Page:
India, Sri Lanka & Maldives: A Maritime Troika Leads the Way
02 Aug, 2013 · 4065
Vijay Sakhuja deconstructs the strategic agenda of the maritime troika vis-a-vis the Indian Ocean Region (IOR)
India, Maldives and Sri Lanka have recently signed an agreement on Trilateral Cooperation on Maritime Security (TCMS) to address common maritime security threats and challenges and enhance security through cooperative measures.
The Outcome Document released at the end of the National Security Advisor level talks held in July 2013 highlights the intention of the ‘maritime troika’ i.e. India, Maldives and Sri Lanka to enhance maritime security in the southern Arabian Sea through Maritime Domain Awareness (MDA), Long Range Identification and Tracking (LRIT), Merchant Ship Information System (MSIS) and Automatic Identification System (AIS).
The troika also decided to enhance Search and Rescue (SAR) coordination including training, develop marine oil pollution response cooperation, expand the contents of the bilateral exercises, exchange information on illegal maritime activities through the established channels of communications, and establish a sub-group on policy and legal issues related to piracy. These are significant initiatives and need to be viewed from the geographical-commercial-strategic- environmental-legal matrix.
First, the maritime troika is critical for international shipping transiting through the Arabian Sea. The troika states are strategically located astride the sea lane that connects the Strait of Hormuz to Straits of Malacca. The sea area between India and Maldives is not a choke point per se but is fairly wide and can be termed high seas strategic passageways where the bulk of merchant traffic funnels in/out. The high density of merchant traffic through these waters can potentially witness accidents and pollution including dumping of waste that would have immense impact on the marine environment with dire consequences for the tourism and fishing industry, particularly that of the Maldives.
Second, is the scourge of Somali sea piracy that has now come close to the shores of Maldives and India. There have been a number of incidents of capture of Somali pirates in Maldivian waters and has exposed the vulnerability of the island state to piracy.
Third, the troika states have witnessed terrorism from the sea. In 1988, there was an attempt to overthrow the Maldivian government by some Sri Lanka based dissidents who came from the sea with mercenaries but were later captured by the Indian navy. In Sri Lanka, the LTTE (a terrorist group that has now been decimated) had developed a powerful maritime combat capability with full control over the northern waters of Sri Lanka. In 2008, India witnessed terrorism from the sea after terrorist embarked on fishing boats landed at waterfronts in Mumbai.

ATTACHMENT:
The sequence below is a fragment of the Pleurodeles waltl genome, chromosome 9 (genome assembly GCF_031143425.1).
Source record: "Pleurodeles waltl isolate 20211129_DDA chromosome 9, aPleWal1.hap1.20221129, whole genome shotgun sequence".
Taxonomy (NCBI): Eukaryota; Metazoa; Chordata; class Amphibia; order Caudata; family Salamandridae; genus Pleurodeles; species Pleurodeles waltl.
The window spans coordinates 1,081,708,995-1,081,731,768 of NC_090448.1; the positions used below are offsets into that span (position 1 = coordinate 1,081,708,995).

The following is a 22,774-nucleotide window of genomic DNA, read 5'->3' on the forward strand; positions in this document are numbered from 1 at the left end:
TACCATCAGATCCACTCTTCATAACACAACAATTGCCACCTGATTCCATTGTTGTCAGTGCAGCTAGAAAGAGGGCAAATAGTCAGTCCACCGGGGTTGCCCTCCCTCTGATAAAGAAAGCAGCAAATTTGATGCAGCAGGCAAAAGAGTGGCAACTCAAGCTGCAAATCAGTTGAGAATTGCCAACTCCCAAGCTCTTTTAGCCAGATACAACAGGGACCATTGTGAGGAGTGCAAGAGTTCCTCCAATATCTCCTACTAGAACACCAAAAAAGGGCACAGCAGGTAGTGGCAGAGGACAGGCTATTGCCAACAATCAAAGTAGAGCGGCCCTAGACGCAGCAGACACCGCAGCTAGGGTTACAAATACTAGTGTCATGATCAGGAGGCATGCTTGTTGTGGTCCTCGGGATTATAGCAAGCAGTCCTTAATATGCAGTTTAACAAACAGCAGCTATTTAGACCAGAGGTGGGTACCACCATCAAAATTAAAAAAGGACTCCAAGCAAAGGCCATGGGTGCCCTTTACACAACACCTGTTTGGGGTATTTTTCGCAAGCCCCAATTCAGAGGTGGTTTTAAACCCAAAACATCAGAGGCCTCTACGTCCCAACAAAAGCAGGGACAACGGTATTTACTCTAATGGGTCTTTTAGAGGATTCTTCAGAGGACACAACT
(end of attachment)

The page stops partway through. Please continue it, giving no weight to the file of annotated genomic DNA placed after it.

Fourth, the current security architecture of Maldives and Sri Lanka is inadequate to deter, detect and defeat maritime security threat and challenges. At functional–operational level, the troika navies have bilateral mechanism for engaging in naval exercises, ship visits, training, transfer of naval hardware, and sharing of intelligence. India and Maldives have signed agreements to deploy maritime patrol aircraft to enhance MDA as also monitor the exclusive economic zone (EEZ) for illegal activities. The two navies conduct joint naval patrols in Maldivian waters and have established a mechanism for intelligence sharing. As part of capacity building, India has also provided fast attack craft to the Maldives and assisted in setting a network of coastal radars. Likewise, India and Sri Lanka have a number of similar arrangements aimed at naval capacity building.
Fifth is the issue of legal training to prosecute pirates. For instance, Maldives had sought international help to develop legal capacity to prosecute the 40 Somalis pirates in its jails. The US Naval Investigation Service and Interpol provided training on ways to conduct investigation into piracy and the method of interviewing pirates and probe such cases.
The TCMS is a robust tool available to the troika to address maritime security threats and challenges in a holistic manner. It also helps expand the defensive maritime perimeter of the troika further seawards. In this context, it has been noted that India is working closely with its maritime neighbours and that “The Indian Navy has been mandated to be a net security provider to the island nations in the Indian Ocean Region. We would like to assure our maritime neighbours about our unstinted support for their security and economic prosperity,”
Finally, it would be useful to explore the possibility of extending the TCMS to the Malacca Strait Sea Patrol (MSSP), a maritime security initiative by Indonesia, Malaysia, Singapore and Thailand. It involves combined and coordinated aerial surveillance under the Eyes in the Sky (EIS) programme, Intelligence Exchange Group (IEG) and a number of operational security measures to enhance safety and security of shipping in the Straits of Malacca. A close coordination between TCMS and MSSP would add to sea lane security from southern Arabian Sea to west of South China Sea.
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